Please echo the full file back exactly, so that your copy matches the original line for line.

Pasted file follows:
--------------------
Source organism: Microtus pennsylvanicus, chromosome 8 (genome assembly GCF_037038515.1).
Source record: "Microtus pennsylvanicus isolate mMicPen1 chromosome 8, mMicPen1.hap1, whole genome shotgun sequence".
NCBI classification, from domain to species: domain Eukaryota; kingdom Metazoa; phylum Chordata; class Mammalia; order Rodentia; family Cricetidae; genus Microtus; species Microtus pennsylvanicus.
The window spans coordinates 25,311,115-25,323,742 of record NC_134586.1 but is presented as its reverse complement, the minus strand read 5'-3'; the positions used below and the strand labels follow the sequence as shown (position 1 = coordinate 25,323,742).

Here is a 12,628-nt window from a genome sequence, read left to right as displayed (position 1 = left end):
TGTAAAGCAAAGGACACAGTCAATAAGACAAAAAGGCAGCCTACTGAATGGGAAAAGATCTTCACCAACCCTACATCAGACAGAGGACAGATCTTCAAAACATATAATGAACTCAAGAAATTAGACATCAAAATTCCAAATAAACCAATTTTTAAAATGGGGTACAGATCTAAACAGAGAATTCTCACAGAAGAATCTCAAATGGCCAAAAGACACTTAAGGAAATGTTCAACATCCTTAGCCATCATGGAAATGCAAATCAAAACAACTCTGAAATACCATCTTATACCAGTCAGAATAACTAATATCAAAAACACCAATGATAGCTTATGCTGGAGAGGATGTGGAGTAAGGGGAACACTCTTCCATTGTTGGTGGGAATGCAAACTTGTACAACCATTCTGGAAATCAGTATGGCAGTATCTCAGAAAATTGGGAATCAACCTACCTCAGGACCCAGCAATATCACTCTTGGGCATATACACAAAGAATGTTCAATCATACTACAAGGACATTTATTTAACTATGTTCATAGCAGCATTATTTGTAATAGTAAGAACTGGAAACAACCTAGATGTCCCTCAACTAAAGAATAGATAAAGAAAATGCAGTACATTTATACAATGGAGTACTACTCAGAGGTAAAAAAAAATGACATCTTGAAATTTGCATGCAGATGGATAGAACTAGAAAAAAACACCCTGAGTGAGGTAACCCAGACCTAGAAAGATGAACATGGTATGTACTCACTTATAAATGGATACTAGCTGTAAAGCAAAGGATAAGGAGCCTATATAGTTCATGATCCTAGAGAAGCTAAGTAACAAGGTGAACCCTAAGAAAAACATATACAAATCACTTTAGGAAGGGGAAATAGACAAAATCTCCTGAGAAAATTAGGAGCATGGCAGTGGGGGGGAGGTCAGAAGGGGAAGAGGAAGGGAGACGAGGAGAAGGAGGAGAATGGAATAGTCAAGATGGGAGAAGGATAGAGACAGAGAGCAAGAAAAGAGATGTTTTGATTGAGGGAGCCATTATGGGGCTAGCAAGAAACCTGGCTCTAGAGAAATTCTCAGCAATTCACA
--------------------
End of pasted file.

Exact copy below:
Source organism: Microtus pennsylvanicus, chromosome 8 (genome assembly GCF_037038515.1).
Source record: "Microtus pennsylvanicus isolate mMicPen1 chromosome 8, mMicPen1.hap1, whole genome shotgun sequence".
NCBI classification, from domain to species: domain Eukaryota; kingdom Metazoa; phylum Chordata; class Mammalia; order Rodentia; family Cricetidae; genus Microtus; species Microtus pennsylvanicus.
The window spans coordinates 25,311,115-25,323,742 of record NC_134586.1 but is presented as its reverse complement, the minus strand read 5'-3'; the positions used below and the strand labels follow the sequence as shown (position 1 = coordinate 25,323,742).

Here is a 12,628-nt window from a genome sequence, read left to right as displayed (position 1 = left end):
TGTAAAGCAAAGGACACAGTCAATAAGACAAAAAGGCAGCCTACTGAATGGGAAAAGATCTTCACCAACCCTACATCAGACAGAGGACAGATCTTCAAAACATATAATGAACTCAAGAAATTAGACATCAAAATTCCAAATAAACCAATTTTTAAAATGGGGTACAGATCTAAACAGAGAATTCTCACAGAAGAATCTCAAATGGCCAAAAGACACTTAAGGAAATGTTCAACATCCTTAGCCATCATGGAAATGCAAATCAAAACAACTCTGAAATACCATCTTATACCAGTCAGAATAACTAATATCAAAAACACCAATGATAGCTTATGCTGGAGAGGATGTGGAGTAAGGGGAACACTCTTCCATTGTTGGTGGGAATGCAAACTTGTACAACCATTCTGGAAATCAGTATGGCAGTATCTCAGAAAATTGGGAATCAACCTACCTCAGGACCCAGCAATATCACTCTTGGGCATATACACAAAGAATGTTCAATCATACTACAAGGACATTTATTTAACTATGTTCATAGCAGCATTATTTGTAATAGTAAGAACTGGAAACAACCTAGATGTCCCTCAACTAAAGAATAGATAAAGAAAATGCAGTACATTTATACAATGGAGTACTACTCAGAGGTAAAAAAAAATGACATCTTGAAATTTGCATGCAGATGGATAGAACTAGAAAAAAACACCCTGAGTGAGGTAACCCAGACCTAGAAAGATGAACATGGTATGTACTCACTTATAAATGGATACTAGCTGTAAAGCAAAGGATAAGGAGCCTATATAGTTCATGATCCTAGAGAAGCTAAGTAACAAGGTGAACCCTAAGAAAAACATATACAAATCACTTTAGGAAGGGGAAATAGACAAAATCTCCTGAGAAAATTAGGAGCATGGCAGTGGGGGGGAGGTCAGAAGGGGAAGAGGAAGGGAGACGAGGAGAAGGAGGAGAATGGAATAGTCAAGATGGGAGAAGGATAGAGACAGAGAGCAAGAAAAGAGATGTTTTGATTGAGGGAGCCATTATGGGGCTAGCAAGAAACCTGGCTCTAGAGAAATTCTCAGCAATTCACA